The Environmental Protection Agency (EPA) is publishing more data on how it implements the federal mandate to blend ethanol into gasoline.
The new data portal on the EPA’s website is meant, in part, to allay complaints from the ethanol industry that the agency has been too opaque about how many small refineries are getting exemptions to the Renewable Fuel Standard.
In addition to data about refinery exemptions, the portal also includes the average weekly trading prices of renewable identification numbers — the tradable credits fuel refiners use to demonstrate compliance with the mandate — and the weekly volume of the trades.
“For the first time, EPA is providing new information to the public on small refinery exemptions and RIN trading,” acting EPA chief Andrew Wheeler said in a statement.
“Increasing transparency will improve implementation of the RFS and provide stakeholders and the regulated community the certainty and clarity they need to make important business and compliance decisions.”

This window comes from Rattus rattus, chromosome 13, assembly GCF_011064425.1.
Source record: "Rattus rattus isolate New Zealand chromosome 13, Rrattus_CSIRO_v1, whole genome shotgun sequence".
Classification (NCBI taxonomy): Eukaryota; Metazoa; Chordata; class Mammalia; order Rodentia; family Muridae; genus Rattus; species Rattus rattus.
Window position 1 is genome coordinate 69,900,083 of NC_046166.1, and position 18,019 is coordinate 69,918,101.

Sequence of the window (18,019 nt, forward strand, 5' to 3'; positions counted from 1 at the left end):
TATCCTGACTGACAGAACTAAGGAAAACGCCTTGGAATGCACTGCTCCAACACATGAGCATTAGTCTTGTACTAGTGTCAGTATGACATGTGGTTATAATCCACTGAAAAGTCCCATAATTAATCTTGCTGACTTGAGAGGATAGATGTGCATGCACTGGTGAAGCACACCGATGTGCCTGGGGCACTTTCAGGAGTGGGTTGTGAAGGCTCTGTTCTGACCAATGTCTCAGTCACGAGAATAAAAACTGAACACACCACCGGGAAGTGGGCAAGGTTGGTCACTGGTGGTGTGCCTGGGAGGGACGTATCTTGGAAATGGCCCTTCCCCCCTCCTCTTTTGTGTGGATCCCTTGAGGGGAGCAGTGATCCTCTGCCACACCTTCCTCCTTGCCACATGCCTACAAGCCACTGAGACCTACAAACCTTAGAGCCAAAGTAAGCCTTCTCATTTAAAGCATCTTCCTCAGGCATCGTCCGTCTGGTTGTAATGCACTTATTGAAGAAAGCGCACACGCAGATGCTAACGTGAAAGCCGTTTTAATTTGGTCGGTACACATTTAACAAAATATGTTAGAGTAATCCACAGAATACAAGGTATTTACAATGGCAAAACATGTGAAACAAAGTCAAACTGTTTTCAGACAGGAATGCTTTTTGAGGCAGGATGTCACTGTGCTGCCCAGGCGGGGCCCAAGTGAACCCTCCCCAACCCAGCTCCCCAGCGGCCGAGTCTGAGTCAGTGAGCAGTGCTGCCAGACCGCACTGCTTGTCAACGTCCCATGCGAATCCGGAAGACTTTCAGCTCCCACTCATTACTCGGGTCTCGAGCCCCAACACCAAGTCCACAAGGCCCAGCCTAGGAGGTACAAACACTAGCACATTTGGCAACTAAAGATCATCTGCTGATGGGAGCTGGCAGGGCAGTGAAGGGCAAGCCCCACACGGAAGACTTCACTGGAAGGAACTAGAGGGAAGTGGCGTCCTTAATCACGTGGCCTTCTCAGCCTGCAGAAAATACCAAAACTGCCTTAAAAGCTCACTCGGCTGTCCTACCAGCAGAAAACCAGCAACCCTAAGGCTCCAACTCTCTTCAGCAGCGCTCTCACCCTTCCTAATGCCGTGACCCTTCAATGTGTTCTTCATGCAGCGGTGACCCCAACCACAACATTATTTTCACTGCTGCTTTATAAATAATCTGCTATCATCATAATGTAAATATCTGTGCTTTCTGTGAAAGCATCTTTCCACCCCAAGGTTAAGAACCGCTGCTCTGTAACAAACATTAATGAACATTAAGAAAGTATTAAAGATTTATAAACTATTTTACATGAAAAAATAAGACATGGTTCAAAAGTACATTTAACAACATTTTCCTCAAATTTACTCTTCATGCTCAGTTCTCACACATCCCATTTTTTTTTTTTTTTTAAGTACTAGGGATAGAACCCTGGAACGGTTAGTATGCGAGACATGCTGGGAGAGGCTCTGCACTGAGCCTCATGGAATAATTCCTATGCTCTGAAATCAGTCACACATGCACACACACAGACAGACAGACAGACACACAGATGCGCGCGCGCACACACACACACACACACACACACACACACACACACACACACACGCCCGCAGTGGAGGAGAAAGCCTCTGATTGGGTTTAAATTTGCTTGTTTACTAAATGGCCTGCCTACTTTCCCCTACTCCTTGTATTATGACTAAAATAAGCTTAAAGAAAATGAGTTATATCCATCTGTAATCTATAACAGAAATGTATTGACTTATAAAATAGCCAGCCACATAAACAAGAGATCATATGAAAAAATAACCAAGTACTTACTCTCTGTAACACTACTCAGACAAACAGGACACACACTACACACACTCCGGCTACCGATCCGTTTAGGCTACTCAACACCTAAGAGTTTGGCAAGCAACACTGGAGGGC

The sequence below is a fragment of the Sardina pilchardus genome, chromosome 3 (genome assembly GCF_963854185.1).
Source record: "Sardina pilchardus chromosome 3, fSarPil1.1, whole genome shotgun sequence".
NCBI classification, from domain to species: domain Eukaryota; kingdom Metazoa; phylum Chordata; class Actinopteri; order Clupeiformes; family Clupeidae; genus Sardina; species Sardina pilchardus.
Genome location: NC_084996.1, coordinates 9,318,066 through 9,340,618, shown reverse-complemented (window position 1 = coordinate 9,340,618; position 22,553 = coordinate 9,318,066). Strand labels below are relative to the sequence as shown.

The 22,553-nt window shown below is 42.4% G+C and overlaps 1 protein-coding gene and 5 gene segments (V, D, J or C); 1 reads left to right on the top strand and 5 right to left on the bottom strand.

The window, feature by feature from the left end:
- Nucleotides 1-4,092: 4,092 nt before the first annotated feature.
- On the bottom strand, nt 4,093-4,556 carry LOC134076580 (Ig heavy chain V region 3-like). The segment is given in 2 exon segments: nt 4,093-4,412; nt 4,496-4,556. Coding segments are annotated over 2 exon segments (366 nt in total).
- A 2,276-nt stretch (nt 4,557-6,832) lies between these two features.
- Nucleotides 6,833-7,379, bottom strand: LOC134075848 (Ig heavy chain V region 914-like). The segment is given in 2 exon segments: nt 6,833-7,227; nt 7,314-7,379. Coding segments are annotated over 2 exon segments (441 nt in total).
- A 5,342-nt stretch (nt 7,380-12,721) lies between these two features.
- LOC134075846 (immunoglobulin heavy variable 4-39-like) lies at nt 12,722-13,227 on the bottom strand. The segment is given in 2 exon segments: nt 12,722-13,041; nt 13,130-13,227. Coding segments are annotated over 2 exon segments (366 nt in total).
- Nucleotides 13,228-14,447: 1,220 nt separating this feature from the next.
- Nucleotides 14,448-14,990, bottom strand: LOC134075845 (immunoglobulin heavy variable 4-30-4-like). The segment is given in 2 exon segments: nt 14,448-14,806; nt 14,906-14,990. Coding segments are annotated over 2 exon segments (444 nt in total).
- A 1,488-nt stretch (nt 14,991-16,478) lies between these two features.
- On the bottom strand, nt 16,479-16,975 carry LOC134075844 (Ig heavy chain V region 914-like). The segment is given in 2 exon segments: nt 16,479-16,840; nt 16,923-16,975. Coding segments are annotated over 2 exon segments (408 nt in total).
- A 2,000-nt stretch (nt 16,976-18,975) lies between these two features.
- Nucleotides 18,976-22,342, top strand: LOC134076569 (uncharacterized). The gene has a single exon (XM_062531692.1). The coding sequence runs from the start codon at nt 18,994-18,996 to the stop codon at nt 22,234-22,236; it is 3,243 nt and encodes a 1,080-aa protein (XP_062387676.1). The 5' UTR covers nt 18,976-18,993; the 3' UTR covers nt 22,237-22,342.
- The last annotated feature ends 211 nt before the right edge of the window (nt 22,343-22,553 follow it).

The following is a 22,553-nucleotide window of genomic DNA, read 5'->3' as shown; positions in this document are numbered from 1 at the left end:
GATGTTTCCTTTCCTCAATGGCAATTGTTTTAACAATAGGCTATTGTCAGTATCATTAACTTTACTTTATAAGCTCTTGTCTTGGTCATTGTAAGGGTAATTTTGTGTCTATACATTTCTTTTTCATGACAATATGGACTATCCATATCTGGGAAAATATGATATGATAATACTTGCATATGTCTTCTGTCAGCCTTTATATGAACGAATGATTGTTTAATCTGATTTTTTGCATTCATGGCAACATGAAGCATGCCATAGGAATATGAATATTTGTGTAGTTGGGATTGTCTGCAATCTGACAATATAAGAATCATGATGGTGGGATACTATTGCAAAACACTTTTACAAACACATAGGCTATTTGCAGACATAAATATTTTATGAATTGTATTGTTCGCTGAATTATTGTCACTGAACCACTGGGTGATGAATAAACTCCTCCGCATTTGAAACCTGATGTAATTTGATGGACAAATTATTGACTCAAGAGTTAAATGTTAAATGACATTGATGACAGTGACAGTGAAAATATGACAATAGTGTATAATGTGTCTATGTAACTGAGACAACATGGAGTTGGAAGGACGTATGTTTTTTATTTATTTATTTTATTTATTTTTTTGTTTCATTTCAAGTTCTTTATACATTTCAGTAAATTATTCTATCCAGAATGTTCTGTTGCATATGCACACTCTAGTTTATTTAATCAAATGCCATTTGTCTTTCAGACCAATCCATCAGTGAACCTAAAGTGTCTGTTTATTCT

Ethanol and corn interests have objected in recent months to the EPA granting numerous “hardship” compliance waivers to small refineries, including those owned by big companies. The law that authorized the mandate requires that certain refineries get waivers, and a recent court ruling said the EPA was being too strict with its standards.
The Renewable Fuels Association welcomed the EPA’s move, though said the agency needs to be even more transparent, including disclosing the identities of the refiners that get exemptions.
“Today’s action may prevent small refiners from obtaining market-moving information before other participants in the marketplace. That’s important because it appears the RIN market was gamed earlier this year by a small group of refiners who were privy to sensitive information regarding compliance exemptions before the rest of the market knew what was going on,” Bob Dinneen, the group’s president, said in a statement.